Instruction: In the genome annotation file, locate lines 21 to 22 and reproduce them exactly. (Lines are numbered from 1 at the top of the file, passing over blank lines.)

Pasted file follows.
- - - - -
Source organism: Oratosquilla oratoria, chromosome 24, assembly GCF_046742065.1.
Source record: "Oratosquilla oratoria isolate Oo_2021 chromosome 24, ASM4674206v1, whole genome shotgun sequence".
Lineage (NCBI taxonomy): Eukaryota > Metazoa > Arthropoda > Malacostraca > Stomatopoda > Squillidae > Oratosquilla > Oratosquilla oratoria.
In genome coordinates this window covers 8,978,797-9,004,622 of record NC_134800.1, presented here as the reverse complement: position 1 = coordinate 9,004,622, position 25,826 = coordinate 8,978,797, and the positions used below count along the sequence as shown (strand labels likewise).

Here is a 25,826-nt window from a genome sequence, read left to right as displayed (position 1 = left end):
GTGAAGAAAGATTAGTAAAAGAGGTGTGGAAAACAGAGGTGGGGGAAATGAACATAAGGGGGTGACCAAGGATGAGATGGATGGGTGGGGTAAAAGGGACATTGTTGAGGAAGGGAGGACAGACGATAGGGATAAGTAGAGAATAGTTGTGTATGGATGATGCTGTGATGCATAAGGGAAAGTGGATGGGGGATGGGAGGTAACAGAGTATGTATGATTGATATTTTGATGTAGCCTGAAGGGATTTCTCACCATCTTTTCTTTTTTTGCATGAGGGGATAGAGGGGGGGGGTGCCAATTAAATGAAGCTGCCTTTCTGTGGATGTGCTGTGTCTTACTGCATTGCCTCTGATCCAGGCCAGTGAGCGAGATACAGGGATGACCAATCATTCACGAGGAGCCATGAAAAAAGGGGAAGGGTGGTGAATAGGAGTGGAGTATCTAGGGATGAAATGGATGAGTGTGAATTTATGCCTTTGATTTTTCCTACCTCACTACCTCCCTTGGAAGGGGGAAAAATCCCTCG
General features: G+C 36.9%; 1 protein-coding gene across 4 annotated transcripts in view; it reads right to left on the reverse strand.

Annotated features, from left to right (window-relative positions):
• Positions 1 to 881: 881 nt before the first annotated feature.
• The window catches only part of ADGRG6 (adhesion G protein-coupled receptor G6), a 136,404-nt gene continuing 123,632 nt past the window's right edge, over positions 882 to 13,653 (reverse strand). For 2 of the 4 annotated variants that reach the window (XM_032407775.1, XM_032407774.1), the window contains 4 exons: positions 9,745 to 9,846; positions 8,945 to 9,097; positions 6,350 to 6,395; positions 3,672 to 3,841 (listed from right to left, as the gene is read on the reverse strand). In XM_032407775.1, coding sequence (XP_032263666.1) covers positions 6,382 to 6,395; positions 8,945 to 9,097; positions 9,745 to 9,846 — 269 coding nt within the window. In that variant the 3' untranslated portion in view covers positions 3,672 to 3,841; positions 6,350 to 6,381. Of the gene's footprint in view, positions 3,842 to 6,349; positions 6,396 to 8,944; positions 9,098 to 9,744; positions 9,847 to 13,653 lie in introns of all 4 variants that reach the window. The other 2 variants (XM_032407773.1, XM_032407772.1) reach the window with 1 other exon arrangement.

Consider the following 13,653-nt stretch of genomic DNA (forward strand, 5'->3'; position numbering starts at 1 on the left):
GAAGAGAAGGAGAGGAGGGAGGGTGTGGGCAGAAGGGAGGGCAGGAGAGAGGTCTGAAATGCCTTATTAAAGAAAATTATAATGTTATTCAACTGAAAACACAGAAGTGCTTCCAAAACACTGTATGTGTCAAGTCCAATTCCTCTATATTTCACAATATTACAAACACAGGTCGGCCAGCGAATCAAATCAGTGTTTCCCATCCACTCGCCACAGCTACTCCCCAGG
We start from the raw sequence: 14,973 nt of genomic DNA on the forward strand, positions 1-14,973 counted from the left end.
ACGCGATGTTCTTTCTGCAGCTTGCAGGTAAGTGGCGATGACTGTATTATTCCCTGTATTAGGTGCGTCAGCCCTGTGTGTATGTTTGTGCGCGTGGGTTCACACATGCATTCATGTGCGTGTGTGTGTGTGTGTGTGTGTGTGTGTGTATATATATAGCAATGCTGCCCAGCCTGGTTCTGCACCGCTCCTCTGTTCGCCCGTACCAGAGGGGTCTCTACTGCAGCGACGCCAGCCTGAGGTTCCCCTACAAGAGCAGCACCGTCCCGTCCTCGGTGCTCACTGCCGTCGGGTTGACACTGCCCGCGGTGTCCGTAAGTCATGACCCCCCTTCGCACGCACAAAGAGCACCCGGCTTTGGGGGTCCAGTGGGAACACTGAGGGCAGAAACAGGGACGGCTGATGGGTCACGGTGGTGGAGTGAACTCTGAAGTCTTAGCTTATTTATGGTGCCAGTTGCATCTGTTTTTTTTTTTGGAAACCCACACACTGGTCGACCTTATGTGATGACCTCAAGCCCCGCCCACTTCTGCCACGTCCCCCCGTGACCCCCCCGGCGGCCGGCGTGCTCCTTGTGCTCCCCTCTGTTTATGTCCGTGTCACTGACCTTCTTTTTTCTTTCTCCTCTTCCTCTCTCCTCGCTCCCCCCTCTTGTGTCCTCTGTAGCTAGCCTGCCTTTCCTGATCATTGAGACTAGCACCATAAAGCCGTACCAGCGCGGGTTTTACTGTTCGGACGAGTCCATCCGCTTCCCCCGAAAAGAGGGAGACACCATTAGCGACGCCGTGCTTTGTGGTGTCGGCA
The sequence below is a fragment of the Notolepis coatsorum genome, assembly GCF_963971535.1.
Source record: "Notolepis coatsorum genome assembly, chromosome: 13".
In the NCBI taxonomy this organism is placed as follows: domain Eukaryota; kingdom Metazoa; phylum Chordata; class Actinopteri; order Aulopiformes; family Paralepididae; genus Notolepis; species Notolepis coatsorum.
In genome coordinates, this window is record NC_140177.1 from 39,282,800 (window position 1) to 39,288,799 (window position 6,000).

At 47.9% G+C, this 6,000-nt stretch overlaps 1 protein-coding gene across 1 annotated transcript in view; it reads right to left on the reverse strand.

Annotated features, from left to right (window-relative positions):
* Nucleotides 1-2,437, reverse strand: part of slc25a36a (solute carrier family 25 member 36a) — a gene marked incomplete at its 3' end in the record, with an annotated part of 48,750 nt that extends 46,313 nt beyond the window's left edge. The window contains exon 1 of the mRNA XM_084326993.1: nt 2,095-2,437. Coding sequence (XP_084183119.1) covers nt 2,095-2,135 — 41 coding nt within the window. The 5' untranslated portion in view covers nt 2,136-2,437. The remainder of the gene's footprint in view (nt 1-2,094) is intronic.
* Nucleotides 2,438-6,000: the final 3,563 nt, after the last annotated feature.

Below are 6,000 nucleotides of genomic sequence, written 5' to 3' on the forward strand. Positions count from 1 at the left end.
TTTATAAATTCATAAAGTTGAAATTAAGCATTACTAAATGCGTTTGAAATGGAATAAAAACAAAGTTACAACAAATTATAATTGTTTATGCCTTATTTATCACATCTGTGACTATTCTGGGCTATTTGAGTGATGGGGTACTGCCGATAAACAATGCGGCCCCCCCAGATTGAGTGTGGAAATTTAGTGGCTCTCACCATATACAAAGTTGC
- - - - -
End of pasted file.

* Nucleotides 1-2,437, reverse strand: part of slc25a36a (solute carrier family 25 member 36a) — a gene marked incomplete at its 3' end in the record, with an annotated part of 48,750 nt that extends 46,313 nt beyond the window's left edge. The window contains exon 1 of the mRNA XM_084326993.1: nt 2,095-2,437. Coding sequence (XP_084183119.1) covers nt 2,095-2,135 — 41 coding nt within the window. The 5' untranslated portion in view covers nt 2,136-2,437. The remainder of the gene's footprint in view (nt 1-2,094) is intronic.
* Nucleotides 2,438-6,000: the final 3,563 nt, after the last annotated feature.